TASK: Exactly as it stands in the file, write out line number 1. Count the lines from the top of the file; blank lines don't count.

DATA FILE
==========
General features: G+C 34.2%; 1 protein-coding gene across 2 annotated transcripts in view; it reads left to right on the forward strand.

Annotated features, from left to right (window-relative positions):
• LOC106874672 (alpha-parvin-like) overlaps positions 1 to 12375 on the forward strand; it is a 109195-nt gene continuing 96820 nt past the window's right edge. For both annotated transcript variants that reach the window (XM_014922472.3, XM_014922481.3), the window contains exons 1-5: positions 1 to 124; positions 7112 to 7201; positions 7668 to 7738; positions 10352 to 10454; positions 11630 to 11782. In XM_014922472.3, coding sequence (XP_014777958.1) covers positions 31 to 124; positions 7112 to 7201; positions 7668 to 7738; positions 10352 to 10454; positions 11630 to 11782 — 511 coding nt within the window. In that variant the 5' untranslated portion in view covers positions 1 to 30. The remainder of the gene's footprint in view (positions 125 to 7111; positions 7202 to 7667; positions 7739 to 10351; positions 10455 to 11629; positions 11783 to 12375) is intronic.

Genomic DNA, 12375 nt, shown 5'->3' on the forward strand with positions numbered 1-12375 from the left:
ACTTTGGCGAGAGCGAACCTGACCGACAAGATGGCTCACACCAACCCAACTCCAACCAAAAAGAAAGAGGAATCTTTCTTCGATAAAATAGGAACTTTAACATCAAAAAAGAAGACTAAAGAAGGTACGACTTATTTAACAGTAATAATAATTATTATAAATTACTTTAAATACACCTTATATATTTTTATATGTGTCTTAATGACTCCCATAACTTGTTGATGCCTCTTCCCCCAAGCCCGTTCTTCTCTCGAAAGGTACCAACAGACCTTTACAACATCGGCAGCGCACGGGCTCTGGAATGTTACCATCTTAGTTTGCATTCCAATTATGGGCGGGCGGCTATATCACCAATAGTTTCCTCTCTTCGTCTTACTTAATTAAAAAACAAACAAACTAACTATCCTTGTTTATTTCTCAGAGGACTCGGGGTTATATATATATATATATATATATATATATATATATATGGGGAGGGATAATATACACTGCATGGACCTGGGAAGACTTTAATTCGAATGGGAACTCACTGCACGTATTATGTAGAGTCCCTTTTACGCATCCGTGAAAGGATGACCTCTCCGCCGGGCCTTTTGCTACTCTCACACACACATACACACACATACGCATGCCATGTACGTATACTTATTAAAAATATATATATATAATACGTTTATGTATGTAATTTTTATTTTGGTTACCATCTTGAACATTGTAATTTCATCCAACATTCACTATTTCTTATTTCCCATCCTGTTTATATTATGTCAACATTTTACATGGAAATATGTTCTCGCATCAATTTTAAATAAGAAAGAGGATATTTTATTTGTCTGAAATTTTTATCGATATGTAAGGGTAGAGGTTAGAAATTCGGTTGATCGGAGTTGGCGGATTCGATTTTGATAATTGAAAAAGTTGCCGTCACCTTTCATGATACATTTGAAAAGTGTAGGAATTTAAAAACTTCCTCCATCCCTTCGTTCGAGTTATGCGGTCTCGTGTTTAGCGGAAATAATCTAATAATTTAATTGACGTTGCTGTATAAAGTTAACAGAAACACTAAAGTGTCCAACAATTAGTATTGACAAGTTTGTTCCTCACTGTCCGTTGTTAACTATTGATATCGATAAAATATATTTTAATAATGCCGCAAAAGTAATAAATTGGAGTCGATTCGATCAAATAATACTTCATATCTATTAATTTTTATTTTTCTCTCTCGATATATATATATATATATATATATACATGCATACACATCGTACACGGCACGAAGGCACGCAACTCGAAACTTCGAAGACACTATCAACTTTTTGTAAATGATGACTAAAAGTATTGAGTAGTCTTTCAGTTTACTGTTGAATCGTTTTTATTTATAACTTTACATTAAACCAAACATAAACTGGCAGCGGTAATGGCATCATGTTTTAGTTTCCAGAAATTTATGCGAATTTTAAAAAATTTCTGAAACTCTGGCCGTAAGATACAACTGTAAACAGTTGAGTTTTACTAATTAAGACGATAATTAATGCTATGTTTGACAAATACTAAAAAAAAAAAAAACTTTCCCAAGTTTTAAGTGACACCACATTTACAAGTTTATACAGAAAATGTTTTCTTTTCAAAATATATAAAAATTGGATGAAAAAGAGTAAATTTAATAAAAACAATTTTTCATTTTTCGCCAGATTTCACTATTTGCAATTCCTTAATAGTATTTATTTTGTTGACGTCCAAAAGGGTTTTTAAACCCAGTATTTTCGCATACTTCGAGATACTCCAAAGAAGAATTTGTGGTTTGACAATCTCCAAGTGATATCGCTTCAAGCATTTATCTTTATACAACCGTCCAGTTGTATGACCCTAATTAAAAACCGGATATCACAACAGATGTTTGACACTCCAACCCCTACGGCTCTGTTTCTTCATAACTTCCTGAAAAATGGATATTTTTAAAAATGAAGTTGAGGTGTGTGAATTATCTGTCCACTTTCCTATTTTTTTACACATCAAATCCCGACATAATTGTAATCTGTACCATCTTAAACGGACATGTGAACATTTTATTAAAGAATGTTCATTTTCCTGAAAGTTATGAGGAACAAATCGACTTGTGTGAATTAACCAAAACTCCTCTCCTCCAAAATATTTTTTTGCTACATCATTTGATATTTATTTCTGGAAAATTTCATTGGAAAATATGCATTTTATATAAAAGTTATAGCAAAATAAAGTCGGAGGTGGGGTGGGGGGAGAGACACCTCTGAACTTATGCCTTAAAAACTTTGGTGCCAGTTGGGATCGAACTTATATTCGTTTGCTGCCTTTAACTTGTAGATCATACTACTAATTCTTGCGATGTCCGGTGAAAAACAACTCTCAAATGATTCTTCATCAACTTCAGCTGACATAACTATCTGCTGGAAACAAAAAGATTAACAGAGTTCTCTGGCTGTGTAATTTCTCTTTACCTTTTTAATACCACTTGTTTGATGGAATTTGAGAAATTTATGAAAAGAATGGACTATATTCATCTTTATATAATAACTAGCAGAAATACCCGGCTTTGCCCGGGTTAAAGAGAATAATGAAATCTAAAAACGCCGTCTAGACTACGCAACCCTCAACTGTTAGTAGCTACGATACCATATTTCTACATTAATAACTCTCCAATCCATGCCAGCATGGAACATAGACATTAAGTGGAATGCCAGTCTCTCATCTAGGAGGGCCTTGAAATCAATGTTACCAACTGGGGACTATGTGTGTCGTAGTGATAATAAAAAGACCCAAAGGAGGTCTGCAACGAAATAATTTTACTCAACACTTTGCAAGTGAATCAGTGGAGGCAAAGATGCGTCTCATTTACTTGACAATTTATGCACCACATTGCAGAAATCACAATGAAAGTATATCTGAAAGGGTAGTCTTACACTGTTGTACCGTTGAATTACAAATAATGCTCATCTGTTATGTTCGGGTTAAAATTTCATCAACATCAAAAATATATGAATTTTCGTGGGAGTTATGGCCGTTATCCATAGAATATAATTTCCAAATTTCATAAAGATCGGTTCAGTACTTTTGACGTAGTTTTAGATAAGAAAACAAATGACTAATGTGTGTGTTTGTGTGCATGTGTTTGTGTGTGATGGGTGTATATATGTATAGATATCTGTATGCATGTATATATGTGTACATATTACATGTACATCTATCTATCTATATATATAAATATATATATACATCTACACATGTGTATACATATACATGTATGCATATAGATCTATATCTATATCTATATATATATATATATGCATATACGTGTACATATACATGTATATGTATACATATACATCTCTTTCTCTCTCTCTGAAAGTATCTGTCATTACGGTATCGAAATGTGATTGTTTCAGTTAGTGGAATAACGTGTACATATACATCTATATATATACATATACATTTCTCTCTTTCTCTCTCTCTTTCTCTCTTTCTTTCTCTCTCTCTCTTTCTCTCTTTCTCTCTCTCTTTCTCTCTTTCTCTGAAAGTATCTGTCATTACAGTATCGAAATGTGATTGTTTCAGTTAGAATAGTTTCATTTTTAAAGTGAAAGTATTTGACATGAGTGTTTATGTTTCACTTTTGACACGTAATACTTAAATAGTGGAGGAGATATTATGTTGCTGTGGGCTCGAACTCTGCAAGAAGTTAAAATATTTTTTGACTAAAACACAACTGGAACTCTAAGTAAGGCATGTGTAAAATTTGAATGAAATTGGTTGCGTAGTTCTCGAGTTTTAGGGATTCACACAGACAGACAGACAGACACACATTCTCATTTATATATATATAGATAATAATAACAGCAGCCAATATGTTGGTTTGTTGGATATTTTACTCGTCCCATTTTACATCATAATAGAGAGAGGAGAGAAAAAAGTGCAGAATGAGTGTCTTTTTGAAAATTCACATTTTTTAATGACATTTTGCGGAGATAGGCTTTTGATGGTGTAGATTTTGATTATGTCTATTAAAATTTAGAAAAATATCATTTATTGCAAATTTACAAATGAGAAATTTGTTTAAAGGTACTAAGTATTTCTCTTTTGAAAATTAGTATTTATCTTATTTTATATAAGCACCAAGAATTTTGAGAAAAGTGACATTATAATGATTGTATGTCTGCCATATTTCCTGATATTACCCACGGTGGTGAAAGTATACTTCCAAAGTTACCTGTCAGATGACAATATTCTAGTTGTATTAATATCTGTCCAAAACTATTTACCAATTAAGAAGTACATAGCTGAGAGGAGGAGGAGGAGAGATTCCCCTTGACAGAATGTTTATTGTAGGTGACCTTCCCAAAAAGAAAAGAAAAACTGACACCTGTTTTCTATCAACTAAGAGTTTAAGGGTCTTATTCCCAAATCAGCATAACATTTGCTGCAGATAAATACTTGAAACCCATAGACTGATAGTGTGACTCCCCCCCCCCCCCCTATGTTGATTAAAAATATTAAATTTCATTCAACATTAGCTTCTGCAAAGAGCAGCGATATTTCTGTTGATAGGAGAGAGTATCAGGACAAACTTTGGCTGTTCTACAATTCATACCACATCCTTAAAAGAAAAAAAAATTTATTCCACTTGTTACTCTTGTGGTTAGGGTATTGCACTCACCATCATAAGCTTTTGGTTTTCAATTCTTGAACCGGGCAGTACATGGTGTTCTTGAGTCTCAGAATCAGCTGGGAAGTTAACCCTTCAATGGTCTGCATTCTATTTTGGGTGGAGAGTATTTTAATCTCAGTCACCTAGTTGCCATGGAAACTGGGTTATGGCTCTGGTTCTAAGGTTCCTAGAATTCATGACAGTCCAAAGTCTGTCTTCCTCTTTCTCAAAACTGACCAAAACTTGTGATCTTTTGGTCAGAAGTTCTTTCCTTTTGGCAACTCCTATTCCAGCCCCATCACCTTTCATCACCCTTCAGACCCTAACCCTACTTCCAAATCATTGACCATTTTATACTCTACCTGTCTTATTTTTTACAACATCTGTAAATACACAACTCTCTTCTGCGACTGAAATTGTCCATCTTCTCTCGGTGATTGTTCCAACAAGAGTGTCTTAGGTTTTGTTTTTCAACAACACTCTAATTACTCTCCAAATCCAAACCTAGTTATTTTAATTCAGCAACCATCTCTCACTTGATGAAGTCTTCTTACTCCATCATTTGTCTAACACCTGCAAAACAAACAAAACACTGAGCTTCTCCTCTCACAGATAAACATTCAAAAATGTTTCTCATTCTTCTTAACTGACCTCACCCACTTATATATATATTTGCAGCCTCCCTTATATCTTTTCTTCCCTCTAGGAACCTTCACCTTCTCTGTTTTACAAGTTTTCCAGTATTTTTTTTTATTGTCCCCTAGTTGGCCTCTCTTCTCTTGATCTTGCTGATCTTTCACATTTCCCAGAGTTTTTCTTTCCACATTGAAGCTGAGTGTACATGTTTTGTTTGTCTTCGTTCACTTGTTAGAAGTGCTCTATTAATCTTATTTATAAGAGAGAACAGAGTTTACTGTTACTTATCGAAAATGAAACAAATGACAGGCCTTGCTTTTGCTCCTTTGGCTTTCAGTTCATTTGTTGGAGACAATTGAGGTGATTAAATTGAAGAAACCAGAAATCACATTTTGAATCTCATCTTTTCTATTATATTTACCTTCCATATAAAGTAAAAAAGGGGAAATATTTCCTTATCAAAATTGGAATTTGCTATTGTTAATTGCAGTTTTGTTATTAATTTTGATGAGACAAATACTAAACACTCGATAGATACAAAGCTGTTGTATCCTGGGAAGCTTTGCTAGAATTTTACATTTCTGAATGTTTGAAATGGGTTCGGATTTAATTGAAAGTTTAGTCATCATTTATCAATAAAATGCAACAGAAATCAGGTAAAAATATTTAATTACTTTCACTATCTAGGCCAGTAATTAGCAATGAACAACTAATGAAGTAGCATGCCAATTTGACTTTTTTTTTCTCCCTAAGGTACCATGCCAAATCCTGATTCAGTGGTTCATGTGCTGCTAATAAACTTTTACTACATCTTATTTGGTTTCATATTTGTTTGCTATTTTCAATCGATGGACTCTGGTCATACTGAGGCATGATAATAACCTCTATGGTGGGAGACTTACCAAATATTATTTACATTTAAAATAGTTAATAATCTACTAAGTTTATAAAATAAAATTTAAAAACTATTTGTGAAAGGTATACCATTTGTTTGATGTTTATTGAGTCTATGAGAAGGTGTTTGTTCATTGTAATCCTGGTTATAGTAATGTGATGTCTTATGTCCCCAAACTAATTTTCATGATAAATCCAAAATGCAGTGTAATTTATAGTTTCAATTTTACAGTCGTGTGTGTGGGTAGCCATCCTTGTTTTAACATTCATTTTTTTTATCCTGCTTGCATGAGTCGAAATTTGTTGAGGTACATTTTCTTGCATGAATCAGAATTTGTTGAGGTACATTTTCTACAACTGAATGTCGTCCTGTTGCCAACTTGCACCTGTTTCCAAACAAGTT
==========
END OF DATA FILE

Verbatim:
General features: G+C 34.2%; 1 protein-coding gene across 2 annotated transcripts in view; it reads left to right on the forward strand.